Bold Ideas, the company that licences and manufactures Colt Competition rifles, is pulling up stakes in and relocating from Canby, Oregon to the North Texas town of Breckenridge. Whether this is part of a larger decision by Colt to part ways with Connecticut is to be determined.
The Reporter News caught up with the Breckenridge Economic Development Corporation spokesman Virgil Moore who told them, “I don’t have any official news, and I’ve been asked to not divulge a great deal of specific information,” but added that a “manufacturing company” had purchased a 136,000-square foot facility.
Invoking the Sandy Hook Elementary School shooting, Connecticut lawmakers and President Obama pushed hard for sweeping gun control, implementing some of the most extreme gun laws in the nation.
The laws include an “assault weapons” ban, which specifically targets AR-15s, the type of rifle infamously used in the shooting spree. These are Colt’s bread and butter.
“I know one thing that the governor’s proposed ban will do: It will irreparably damage — if not destroy — the brand of any Connecticut firearms manufacturer.
“Our customers are unusually brand-loyal. In many cases, they personally identify with the firearm brand they choose. Although our Connecticut heritage has historically enhanced our brand, that will change overnight if we ban the modern sporting rifle.”
It would appear that with Bold Ideas/Colt Competition, Veilleux wasn’t grandstanding. It also makes sense to start a major relocation with a small part of the company, one that isn’t absolutely crucial to the Colt brand.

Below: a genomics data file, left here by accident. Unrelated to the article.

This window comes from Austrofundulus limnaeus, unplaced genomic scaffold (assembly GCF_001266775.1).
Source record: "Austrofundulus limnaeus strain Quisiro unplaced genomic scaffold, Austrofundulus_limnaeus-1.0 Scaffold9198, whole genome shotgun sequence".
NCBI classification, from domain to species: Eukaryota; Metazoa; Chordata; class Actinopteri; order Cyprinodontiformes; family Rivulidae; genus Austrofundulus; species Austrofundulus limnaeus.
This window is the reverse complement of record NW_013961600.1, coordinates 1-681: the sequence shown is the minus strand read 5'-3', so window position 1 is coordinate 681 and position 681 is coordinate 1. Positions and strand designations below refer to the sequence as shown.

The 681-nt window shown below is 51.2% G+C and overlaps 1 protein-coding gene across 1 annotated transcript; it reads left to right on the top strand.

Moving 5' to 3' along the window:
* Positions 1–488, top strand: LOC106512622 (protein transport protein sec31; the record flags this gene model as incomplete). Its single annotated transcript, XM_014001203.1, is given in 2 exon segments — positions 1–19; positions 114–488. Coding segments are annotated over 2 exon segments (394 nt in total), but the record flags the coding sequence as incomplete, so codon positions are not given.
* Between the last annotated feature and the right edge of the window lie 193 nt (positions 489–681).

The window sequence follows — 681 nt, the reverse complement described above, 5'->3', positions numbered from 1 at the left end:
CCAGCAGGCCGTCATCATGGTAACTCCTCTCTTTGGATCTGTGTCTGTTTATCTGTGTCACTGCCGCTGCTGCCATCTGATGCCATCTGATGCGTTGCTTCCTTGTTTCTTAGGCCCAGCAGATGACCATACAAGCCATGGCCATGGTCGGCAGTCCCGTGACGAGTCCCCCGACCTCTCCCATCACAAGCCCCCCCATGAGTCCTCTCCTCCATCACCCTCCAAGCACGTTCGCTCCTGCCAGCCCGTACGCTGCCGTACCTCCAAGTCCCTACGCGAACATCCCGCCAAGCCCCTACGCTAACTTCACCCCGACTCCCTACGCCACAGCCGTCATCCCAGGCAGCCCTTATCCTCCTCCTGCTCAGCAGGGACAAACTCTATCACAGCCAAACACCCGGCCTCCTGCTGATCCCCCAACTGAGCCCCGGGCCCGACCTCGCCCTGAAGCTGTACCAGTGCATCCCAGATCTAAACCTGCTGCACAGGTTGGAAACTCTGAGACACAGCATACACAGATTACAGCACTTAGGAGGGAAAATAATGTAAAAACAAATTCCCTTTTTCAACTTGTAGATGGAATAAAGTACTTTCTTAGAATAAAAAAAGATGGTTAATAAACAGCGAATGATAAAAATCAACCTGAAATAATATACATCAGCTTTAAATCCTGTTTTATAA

Texas Governor Rick Perry has been busy asking gun companies to relocate to his state. Seems like Colt was listening. Bold Ideas/Colt Competition will be heading to Breckenridge, Tex, reports CBS DFW.
“The company has not officially announced the opening, but employment applications are already available at the Breckenridge Chamber of Commerce. A non-specific, help wanted ad appeared in the local newspaper classifieds earlier in the week.”
Time will tell if the rest of Colt is also headed to Texas or if they will spread out across the country. It is also possible that part of the company may stay in Connecticut, although that would be brand suicide at this point.
Colt isn’t alone in dealing with moving problems now that these laws have been passed in Connecticut. Stag and Mossberg will have to deal with the same pressure: stay and wither, or sacrifice business in the short term, relocate and make new customers for life. Stag has already publicly considered moving.
We do feel bad for all the people affected by this, anyone who is also forced to move or look for a new job, but we also see how necessary this is for Colt if they want to stay at the top of the gun industry.
That being said, we hope Colt does one thing before they head out entirely. Colt’s no small company and they have no small legal team. They should help the people of Connecticut take these laws to the courts. Who knows, if they move fast, they might not have to relocate at all.